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Conversion of special characters in a SOAP WebService Client

Tyler Wright
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Joined: Jun 25, 2009
Posts: 40
Hi All,

I had thought that a SOAP wsdl generated client would be able to handle special character conversions when it sent data to the WebService.
But, I am seeing a problem that makes me think this is not correct.

Example:
A wsdl generated class has a method that takes a string which is a peice of data to be sent to the WebService.
The string is "!&*45ty$$" (without quotes).

Do the special characters need to be converted by me before I pass them to a wsdl generated class?

thanks,
Tyler


SCJP SCJD
William P O'Sullivan
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Joined: Mar 28, 2012
Posts: 859

I believe it's the ampersand & that is causing you a problem.

XML has issues with those.

WP
Paul Clapham
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Joined: Oct 14, 2005
Posts: 18911
    
    8

Normally code which generates XML will also be responsible for ensuring that the XML it generates is well-formed. So normally that code will escape ampersands in text nodes as it generates them. And normally code which is simply responsible for providing text to be included in the XML should not be responsible for escaping ampersands and so on.

Now, this may or may not be relevant to your question. I can't tell because you just have this mysterious undescribed problem. Perhaps you could provide some more details about this problem, to help us answer it better?
Tyler Wright
Ranch Hand

Joined: Jun 25, 2009
Posts: 40
I guess I did not make my question clear.

Example:

A WS client, generated from a SOAP WSDL, has a generated class:




The code I wrote accepts a string "!&*45ty$$" from another source. My code then instantiates SendMe and then invokes send( "!&*45ty$$" ) and gets the ResponseObject back.

The question is, do I need to do conversion of the special characters in the string "!&*45ty$$" or can I pass it raw and expect the WS generated class SendMe to do the conversion?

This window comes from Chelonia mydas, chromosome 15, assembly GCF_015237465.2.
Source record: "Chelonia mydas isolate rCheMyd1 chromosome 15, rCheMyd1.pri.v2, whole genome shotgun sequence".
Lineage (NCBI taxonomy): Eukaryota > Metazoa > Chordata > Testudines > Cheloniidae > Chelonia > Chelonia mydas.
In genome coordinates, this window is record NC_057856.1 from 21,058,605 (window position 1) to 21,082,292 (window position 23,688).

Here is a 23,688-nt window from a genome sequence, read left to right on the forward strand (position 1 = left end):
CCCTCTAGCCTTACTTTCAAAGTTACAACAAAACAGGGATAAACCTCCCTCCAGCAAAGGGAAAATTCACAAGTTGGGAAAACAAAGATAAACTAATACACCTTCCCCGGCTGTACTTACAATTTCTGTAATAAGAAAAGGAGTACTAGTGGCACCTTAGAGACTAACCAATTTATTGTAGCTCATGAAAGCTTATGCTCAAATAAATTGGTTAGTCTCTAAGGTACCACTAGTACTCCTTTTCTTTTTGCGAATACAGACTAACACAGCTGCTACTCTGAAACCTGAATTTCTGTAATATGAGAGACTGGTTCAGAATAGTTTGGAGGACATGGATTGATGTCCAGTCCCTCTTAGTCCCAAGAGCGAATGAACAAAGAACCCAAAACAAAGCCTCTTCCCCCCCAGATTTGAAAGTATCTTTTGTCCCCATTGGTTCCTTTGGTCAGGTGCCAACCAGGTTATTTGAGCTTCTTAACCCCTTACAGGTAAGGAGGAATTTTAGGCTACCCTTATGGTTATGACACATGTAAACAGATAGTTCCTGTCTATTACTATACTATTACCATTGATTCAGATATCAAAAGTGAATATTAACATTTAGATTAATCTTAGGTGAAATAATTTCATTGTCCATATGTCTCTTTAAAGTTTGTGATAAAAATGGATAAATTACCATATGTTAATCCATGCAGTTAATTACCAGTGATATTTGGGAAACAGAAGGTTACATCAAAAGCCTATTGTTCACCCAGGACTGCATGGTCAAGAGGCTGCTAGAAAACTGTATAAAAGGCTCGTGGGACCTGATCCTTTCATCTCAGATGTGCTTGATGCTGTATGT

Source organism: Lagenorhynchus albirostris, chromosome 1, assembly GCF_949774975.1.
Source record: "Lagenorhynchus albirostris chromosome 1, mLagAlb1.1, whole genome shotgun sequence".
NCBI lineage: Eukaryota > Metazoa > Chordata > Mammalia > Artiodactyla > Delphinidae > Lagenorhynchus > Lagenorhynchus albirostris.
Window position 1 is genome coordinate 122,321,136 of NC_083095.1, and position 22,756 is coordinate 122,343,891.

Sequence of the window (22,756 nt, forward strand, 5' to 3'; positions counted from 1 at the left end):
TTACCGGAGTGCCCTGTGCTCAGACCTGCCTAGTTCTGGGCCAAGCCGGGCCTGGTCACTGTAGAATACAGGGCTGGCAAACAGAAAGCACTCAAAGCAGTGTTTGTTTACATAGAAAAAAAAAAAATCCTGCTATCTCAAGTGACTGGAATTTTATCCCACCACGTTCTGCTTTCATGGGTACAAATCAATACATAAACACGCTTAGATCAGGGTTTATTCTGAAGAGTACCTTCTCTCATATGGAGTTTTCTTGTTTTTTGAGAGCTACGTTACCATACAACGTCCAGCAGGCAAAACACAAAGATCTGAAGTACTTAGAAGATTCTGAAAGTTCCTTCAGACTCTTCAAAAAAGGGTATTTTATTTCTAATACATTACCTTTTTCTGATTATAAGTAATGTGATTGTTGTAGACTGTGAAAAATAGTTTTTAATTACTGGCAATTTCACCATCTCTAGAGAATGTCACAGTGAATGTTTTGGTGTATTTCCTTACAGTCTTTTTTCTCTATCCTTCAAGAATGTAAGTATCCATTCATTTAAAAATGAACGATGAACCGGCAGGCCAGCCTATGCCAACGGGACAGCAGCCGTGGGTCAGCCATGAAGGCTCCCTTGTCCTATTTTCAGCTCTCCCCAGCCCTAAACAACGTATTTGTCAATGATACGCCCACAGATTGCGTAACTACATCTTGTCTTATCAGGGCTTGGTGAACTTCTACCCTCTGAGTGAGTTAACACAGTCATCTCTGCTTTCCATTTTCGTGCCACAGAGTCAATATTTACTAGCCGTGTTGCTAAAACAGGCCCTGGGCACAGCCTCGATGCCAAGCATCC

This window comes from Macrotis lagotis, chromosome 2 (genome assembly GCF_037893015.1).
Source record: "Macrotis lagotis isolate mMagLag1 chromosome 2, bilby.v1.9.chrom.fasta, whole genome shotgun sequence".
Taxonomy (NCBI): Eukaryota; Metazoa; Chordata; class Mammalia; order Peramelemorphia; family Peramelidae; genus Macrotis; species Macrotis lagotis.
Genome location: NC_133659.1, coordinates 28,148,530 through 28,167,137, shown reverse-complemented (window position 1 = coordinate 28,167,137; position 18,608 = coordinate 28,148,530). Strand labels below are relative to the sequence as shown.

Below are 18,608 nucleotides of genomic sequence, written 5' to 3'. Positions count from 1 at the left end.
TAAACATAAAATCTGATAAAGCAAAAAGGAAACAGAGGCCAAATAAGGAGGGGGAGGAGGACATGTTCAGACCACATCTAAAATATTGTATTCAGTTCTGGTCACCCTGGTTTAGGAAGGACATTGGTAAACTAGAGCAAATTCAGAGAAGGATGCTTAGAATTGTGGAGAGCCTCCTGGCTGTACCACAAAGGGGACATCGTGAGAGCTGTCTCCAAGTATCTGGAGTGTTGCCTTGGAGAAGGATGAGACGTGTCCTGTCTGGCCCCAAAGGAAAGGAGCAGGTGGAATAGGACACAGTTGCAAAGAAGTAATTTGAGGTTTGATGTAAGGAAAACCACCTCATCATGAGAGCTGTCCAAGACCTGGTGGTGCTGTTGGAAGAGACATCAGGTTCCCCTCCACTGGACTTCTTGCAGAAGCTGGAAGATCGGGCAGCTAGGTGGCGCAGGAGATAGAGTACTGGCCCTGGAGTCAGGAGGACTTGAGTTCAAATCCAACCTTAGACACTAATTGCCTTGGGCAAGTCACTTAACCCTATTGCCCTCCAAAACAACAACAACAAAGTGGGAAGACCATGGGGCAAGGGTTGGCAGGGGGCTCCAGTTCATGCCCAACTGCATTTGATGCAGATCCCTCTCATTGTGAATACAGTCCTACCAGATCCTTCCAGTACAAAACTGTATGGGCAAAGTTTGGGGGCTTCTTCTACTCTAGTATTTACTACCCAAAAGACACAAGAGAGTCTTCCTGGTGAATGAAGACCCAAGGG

I hope this is clearer...

Tyler
Paul Clapham
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Joined: Oct 14, 2005
Posts: 18911
    
    8

I don't know what kind of "conversion" you have in mind there, so it's pretty hard to answer that. What happened when you tried it?
Tyler Wright
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Joined: Jun 25, 2009
Posts: 40
I should have said " do I need to escape special characters or will the client side WS generated class do it for me? "

Paul Clapham
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Joined: Oct 14, 2005
Posts: 18911
    
    8

Paul Clapham wrote:And normally code which is simply responsible for providing text to be included in the XML should not be responsible for escaping ampersands and so on.


I'm assuming that's what you meant by "special characters". I ask again, what happened when you tried it?
Tyler Wright
Ranch Hand

Joined: Jun 25, 2009
Posts: 40
Let me give you more.

We have a provisioning system that communicates with another system (from another company, they gave us a WSDL we generated the client from it).
For a year everything has worked fine. Then they issued us a new password. The old password had no special characters in it (xml special characters) only characters and ordinals and dots.
eXAMPLE: r8.KLu90tY

The new password has special characters in it. When I tried to use our system to talk to theirs I get a 403 error (Forbidden).
I have called the other company and they confirmed the new password was correct. Multiple tries have failed.